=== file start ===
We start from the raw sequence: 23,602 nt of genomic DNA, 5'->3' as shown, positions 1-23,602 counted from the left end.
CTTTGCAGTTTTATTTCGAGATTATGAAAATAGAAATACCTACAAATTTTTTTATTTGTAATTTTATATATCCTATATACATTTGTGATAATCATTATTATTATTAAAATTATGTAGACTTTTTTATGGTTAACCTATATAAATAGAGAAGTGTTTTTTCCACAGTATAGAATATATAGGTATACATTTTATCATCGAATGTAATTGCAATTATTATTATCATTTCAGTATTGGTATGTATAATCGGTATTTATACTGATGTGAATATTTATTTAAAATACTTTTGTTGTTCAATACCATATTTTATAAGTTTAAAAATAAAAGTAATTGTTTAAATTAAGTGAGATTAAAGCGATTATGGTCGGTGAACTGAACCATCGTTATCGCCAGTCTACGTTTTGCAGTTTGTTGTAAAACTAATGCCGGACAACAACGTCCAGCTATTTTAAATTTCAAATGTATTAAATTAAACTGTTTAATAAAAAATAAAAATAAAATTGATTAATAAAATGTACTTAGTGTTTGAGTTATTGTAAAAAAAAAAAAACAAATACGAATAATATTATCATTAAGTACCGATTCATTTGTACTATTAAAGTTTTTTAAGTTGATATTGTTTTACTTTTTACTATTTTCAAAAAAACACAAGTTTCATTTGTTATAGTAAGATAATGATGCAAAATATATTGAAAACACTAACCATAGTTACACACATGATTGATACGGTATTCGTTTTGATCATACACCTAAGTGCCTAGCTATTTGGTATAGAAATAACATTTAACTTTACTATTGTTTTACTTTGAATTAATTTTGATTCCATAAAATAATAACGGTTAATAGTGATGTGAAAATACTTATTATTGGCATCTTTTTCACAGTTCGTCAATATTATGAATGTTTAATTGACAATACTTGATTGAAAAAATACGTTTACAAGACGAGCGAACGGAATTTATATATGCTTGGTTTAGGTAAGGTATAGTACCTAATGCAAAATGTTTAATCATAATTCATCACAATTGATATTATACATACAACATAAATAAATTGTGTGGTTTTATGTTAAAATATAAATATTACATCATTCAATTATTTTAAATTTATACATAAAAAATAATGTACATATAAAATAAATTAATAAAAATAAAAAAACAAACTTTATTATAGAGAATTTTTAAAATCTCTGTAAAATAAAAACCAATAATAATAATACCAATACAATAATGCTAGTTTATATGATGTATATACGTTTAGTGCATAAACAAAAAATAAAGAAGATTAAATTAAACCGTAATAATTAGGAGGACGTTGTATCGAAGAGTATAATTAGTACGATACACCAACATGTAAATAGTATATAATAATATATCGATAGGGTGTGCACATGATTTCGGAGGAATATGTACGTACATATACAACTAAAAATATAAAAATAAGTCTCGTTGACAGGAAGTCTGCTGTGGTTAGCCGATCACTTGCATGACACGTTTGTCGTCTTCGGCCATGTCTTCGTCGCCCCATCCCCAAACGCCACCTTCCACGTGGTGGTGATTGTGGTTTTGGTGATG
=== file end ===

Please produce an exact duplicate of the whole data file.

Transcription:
We start from the raw sequence: 23,602 nt of genomic DNA, 5'->3' as shown, positions 1-23,602 counted from the left end.
CTTTGCAGTTTTATTTCGAGATTATGAAAATAGAAATACCTACAAATTTTTTTATTTGTAATTTTATATATCCTATATACATTTGTGATAATCATTATTATTATTAAAATTATGTAGACTTTTTTATGGTTAACCTATATAAATAGAGAAGTGTTTTTTCCACAGTATAGAATATATAGGTATACATTTTATCATCGAATGTAATTGCAATTATTATTATCATTTCAGTATTGGTATGTATAATCGGTATTTATACTGATGTGAATATTTATTTAAAATACTTTTGTTGTTCAATACCATATTTTATAAGTTTAAAAATAAAAGTAATTGTTTAAATTAAGTGAGATTAAAGCGATTATGGTCGGTGAACTGAACCATCGTTATCGCCAGTCTACGTTTTGCAGTTTGTTGTAAAACTAATGCCGGACAACAACGTCCAGCTATTTTAAATTTCAAATGTATTAAATTAAACTGTTTAATAAAAAATAAAAATAAAATTGATTAATAAAATGTACTTAGTGTTTGAGTTATTGTAAAAAAAAAAAAACAAATACGAATAATATTATCATTAAGTACCGATTCATTTGTACTATTAAAGTTTTTTAAGTTGATATTGTTTTACTTTTTACTATTTTCAAAAAAACACAAGTTTCATTTGTTATAGTAAGATAATGATGCAAAATATATTGAAAACACTAACCATAGTTACACACATGATTGATACGGTATTCGTTTTGATCATACACCTAAGTGCCTAGCTATTTGGTATAGAAATAACATTTAACTTTACTATTGTTTTACTTTGAATTAATTTTGATTCCATAAAATAATAACGGTTAATAGTGATGTGAAAATACTTATTATTGGCATCTTTTTCACAGTTCGTCAATATTATGAATGTTTAATTGACAATACTTGATTGAAAAAATACGTTTACAAGACGAGCGAACGGAATTTATATATGCTTGGTTTAGGTAAGGTATAGTACCTAATGCAAAATGTTTAATCATAATTCATCACAATTGATATTATACATACAACATAAATAAATTGTGTGGTTTTATGTTAAAATATAAATATTACATCATTCAATTATTTTAAATTTATACATAAAAAATAATGTACATATAAAATAAATTAATAAAAATAAAAAAACAAACTTTATTATAGAGAATTTTTAAAATCTCTGTAAAATAAAAACCAATAATAATAATACCAATACAATAATGCTAGTTTATATGATGTATATACGTTTAGTGCATAAACAAAAAATAAAGAAGATTAAATTAAACCGTAATAATTAGGAGGACGTTGTATCGAAGAGTATAATTAGTACGATACACCAACATGTAAATAGTATATAATAATATATCGATAGGGTGTGCACATGATTTCGGAGGAATATGTACGTACATATACAACTAAAAATATAAAAATAAGTCTCGTTGACAGGAAGTCTGCTGTGGTTAGCCGATCACTTGCATGACACGTTTGTCGTCTTCGGCCATGTCTTCGTCGCCCCATCCCCAAACGCCACCTTCCACGTGGTGGTGATTGTGGTTTTGGTGATG